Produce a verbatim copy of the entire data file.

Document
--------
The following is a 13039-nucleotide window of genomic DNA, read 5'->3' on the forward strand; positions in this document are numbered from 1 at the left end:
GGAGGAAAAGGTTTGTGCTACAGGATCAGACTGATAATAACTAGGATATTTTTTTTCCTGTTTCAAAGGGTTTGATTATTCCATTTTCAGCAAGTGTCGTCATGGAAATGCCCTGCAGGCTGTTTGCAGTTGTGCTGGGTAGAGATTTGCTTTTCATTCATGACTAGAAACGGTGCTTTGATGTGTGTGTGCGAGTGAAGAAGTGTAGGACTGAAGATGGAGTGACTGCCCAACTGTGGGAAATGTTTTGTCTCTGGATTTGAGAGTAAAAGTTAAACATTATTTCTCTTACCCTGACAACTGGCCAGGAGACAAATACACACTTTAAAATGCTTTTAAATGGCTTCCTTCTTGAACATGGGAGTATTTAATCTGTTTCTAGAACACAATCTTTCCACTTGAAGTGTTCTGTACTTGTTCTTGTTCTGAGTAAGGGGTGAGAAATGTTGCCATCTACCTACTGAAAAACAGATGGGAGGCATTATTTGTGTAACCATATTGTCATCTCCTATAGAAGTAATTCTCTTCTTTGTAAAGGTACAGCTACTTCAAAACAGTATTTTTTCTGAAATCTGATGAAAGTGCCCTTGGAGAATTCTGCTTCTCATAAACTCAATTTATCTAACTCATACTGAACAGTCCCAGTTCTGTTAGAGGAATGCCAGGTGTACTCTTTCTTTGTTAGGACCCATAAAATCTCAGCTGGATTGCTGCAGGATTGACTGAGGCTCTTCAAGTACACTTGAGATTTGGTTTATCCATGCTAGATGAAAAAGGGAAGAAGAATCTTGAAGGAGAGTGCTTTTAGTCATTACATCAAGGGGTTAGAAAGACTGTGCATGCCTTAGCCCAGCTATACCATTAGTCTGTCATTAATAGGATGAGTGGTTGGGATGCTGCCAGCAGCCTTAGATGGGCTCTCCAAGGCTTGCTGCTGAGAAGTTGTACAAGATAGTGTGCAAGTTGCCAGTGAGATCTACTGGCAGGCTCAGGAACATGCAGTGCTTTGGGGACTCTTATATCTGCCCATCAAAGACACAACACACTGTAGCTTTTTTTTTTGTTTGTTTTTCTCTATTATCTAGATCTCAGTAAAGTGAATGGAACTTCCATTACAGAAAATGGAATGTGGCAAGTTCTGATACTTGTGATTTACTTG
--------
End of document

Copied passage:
The following is a 13039-nucleotide window of genomic DNA, read 5'->3' on the forward strand; positions in this document are numbered from 1 at the left end:
GGAGGAAAAGGTTTGTGCTACAGGATCAGACTGATAATAACTAGGATATTTTTTTTCCTGTTTCAAAGGGTTTGATTATTCCATTTTCAGCAAGTGTCGTCATGGAAATGCCCTGCAGGCTGTTTGCAGTTGTGCTGGGTAGAGATTTGCTTTTCATTCATGACTAGAAACGGTGCTTTGATGTGTGTGTGCGAGTGAAGAAGTGTAGGACTGAAGATGGAGTGACTGCCCAACTGTGGGAAATGTTTTGTCTCTGGATTTGAGAGTAAAAGTTAAACATTATTTCTCTTACCCTGACAACTGGCCAGGAGACAAATACACACTTTAAAATGCTTTTAAATGGCTTCCTTCTTGAACATGGGAGTATTTAATCTGTTTCTAGAACACAATCTTTCCACTTGAAGTGTTCTGTACTTGTTCTTGTTCTGAGTAAGGGGTGAGAAATGTTGCCATCTACCTACTGAAAAACAGATGGGAGGCATTATTTGTGTAACCATATTGTCATCTCCTATAGAAGTAATTCTCTTCTTTGTAAAGGTACAGCTACTTCAAAACAGTATTTTTTCTGAAATCTGATGAAAGTGCCCTTGGAGAATTCTGCTTCTCATAAACTCAATTTATCTAACTCATACTGAACAGTCCCAGTTCTGTTAGAGGAATGCCAGGTGTACTCTTTCTTTGTTAGGACCCATAAAATCTCAGCTGGATTGCTGCAGGATTGACTGAGGCTCTTCAAGTACACTTGAGATTTGGTTTATCCATGCTAGATGAAAAAGGGAAGAAGAATCTTGAAGGAGAGTGCTTTTAGTCATTACATCAAGGGGTTAGAAAGACTGTGCATGCCTTAGCCCAGCTATACCATTAGTCTGTCATTAATAGGATGAGTGGTTGGGATGCTGCCAGCAGCCTTAGATGGGCTCTCCAAGGCTTGCTGCTGAGAAGTTGTACAAGATAGTGTGCAAGTTGCCAGTGAGATCTACTGGCAGGCTCAGGAACATGCAGTGCTTTGGGGACTCTTATATCTGCCCATCAAAGACACAACACACTGTAGCTTTTTTTTTTGTTTGTTTTTCTCTATTATCTAGATCTCAGTAAAGTGAATGGAACTTCCATTACAGAAAATGGAATGTGGCAAGTTCTGATACTTGTGATTTACTTG